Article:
An operating system is a program that manages all the application programs in a computer system. This also includes managing the input and output devices and assigning system resources. Operating systems evolved as the solution to the problems that were evident in early computer systems, and coincide with the changing computer systems. Three cycles are clear in the evolution of computers, the mainframe computers, minicomputers, and microcomputers, and each of these stages influenced the development of operating systems. Now, advances in software and hardware technologies have resulted in an increased demand for more sophisticated and powerful operating systems, with each new generation able to handle and perform more complex tasks.
The following report examines the development of operating systems, and how the changing technology shaped the evolution of operating systems. First Generation Computers (1945-1955). In the mid-1940’s enormous machines capable of performing numerical calculations were created. The machine consisted of vacuum tubes and plugboards, and programming was done purely in machine code. Programming languages were unheard of during the early part of the period, and each machine was specifically assembled to carry out a particular calculation. These early computers had no need for an operating system and were operated directly from the operator’s console by a computer programmer, who had immediate knowledge of the design of the computer. By the early 1950s punched cards were introduced, allowing programs to be written and read directly from the card, instead of using plugboards.
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Second Generation Computers (1955-1965). In the mid-1950s, the transistor was introduced, creating a more reliable computer. Computers were used primarily for scientific and engineering calculations and were programmed mainly in FORTRAN and assembly language. As computers became more reliable they also became more business orientated, although they were still very large and expensive. Because of the expenditure, the productiveness of the system had to be magnified to ensure cost-effectiveness. Job scheduling and the hiring of computer operators ensured that the computer was used effectively and crucial time was not wasted. Loading the compliers was a time-consuming process as each compiler was kept on a magnetic tape, which had to be manually mounted. This became a problem, particularly when there were multiple jobs to execute written in different languages (mainly in Assembly or Fortran).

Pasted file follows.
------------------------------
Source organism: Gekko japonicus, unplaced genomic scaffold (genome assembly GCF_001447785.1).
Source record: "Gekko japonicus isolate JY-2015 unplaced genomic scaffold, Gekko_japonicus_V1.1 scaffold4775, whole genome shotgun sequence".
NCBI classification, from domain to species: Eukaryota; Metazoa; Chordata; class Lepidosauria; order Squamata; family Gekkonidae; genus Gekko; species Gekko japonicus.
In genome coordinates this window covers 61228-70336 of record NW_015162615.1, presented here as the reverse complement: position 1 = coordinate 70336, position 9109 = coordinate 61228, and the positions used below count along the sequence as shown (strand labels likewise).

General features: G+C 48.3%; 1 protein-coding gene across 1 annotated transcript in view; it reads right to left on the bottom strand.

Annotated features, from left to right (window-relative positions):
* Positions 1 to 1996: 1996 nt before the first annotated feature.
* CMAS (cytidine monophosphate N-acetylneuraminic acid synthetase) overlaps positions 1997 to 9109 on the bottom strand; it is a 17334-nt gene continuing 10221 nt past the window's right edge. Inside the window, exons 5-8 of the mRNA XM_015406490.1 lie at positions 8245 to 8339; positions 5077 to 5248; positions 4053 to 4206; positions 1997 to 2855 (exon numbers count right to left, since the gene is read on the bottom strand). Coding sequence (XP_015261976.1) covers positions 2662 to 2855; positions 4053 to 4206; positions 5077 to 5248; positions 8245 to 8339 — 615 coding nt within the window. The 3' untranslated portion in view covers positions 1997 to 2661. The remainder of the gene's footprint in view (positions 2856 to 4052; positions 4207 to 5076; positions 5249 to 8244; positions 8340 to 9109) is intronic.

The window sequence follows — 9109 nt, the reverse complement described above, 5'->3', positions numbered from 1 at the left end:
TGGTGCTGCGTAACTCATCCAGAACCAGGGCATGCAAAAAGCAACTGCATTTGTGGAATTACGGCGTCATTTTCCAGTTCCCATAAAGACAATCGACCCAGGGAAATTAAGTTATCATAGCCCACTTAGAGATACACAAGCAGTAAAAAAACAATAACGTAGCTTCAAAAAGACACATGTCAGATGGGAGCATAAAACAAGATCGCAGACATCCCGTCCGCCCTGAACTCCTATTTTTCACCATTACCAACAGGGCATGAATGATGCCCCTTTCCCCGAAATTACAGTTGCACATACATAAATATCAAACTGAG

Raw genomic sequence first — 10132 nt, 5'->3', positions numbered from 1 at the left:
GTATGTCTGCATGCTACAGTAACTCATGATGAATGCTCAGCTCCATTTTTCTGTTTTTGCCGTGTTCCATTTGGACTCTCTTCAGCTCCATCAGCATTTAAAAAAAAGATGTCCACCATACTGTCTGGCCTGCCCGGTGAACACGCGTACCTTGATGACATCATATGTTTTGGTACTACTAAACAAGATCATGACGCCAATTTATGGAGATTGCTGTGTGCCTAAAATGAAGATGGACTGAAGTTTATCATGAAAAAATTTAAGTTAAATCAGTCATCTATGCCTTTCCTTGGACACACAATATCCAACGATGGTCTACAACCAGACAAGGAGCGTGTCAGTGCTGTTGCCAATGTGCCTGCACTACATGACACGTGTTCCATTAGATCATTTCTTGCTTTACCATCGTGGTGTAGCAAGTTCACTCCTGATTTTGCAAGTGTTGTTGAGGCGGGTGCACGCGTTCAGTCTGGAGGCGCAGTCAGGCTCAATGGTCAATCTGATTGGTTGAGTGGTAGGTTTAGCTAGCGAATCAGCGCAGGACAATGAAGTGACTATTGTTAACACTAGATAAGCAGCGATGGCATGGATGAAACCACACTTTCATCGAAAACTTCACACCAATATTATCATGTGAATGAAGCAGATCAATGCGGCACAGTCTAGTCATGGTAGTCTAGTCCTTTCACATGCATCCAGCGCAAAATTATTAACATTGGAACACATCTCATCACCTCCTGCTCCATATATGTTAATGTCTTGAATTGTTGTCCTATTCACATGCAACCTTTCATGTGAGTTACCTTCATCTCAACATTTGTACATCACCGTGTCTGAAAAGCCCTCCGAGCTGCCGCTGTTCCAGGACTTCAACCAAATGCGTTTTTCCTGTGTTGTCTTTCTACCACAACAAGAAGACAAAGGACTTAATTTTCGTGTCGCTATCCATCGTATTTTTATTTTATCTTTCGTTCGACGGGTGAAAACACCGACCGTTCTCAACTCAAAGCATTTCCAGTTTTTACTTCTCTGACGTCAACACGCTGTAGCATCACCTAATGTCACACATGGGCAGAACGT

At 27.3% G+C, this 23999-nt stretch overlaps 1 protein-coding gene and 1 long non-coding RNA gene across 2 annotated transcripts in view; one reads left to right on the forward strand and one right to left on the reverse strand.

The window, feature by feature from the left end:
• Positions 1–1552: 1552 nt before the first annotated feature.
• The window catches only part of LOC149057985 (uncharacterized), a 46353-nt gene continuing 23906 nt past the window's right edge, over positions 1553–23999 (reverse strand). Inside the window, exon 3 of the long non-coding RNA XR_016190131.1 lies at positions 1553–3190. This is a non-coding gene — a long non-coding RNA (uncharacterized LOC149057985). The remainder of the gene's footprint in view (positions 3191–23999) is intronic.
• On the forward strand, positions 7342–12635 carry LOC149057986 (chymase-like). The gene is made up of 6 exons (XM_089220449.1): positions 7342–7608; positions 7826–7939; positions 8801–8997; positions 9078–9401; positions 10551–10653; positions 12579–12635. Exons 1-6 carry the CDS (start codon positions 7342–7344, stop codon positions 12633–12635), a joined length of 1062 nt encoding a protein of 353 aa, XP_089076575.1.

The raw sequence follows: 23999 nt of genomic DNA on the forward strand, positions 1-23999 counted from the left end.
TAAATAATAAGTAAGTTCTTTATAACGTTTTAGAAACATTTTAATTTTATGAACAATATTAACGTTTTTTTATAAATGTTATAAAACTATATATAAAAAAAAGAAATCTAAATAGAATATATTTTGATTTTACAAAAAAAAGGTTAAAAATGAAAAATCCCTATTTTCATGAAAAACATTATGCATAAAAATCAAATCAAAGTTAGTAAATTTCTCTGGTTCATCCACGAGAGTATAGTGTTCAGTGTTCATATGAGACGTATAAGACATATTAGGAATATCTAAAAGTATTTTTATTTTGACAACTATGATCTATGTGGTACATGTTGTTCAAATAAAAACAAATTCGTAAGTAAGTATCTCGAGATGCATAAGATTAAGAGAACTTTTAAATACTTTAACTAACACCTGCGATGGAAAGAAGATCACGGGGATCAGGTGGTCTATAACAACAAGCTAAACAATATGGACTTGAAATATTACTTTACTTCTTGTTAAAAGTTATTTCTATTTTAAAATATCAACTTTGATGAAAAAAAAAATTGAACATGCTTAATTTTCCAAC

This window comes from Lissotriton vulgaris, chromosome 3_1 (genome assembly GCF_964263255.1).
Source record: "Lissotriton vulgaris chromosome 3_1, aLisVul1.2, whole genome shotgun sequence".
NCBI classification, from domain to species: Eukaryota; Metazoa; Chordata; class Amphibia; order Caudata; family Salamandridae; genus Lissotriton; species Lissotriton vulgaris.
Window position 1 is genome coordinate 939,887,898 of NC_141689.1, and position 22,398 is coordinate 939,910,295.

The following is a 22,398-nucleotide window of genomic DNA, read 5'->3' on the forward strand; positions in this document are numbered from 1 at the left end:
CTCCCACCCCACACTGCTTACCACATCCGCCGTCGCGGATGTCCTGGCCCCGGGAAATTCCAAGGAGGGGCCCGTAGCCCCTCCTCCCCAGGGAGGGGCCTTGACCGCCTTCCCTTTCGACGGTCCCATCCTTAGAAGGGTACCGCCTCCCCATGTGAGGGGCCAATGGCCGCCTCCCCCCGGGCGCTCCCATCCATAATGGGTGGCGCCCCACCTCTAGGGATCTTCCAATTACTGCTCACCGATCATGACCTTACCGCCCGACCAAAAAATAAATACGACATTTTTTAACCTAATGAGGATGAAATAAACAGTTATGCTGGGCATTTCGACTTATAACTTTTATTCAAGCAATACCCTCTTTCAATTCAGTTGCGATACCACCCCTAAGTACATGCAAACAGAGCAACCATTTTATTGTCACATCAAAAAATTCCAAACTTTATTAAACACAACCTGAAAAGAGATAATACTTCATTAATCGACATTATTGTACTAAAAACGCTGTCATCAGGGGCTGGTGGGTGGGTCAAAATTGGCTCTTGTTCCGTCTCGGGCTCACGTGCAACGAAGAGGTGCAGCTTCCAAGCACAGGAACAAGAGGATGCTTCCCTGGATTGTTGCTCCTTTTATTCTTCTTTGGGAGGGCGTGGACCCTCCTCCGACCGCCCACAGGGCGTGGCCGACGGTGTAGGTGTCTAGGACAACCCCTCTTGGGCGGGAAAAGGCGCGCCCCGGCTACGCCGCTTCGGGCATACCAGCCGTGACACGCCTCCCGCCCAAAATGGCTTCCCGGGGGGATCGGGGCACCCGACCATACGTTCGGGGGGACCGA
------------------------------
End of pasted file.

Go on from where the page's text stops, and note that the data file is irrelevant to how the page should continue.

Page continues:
Each card and tape had to individually be installed, executed then removed for each program. To combat this problem, the Batch System was developed. This meant that all the jobs were grouped into batches and read by one computer (usually an IBM 1401) then executed one after the other on the mainframe computer (usually an IBM 7094), eliminating the need to swap tapes or cards between programs. The first operating system was designed by General Motors for IBM 701. It was called Input/Output System and consisted of a small set of code that provided a common set of procedures to be used to access the input and output devices. It also allowed each program to access the code when finished and accepted and loaded the next program.
However, there was a need to improve the sharing of programs, which led to the development of the SOS (Share operating system), in 1959. The SOS provided buffer management and supervision for I/O devices as well as support for programming in assembly language. Around the same time SOS was being developed, the first operating system to support programming in a high-level language was achieved. FMS (Fortran Monitoring System) incorporated a translator for IBM’s FORTRAN language, which was widely used as most programs were written in this language. Third Generation Computers (1965-1980) In the late 1960’s IBM created the System/360 which was a series of software-compatible computers ranging in different power of performance and price. The machines had the same architecture and instruction set, which allowed programs written for one machine to be executed on another.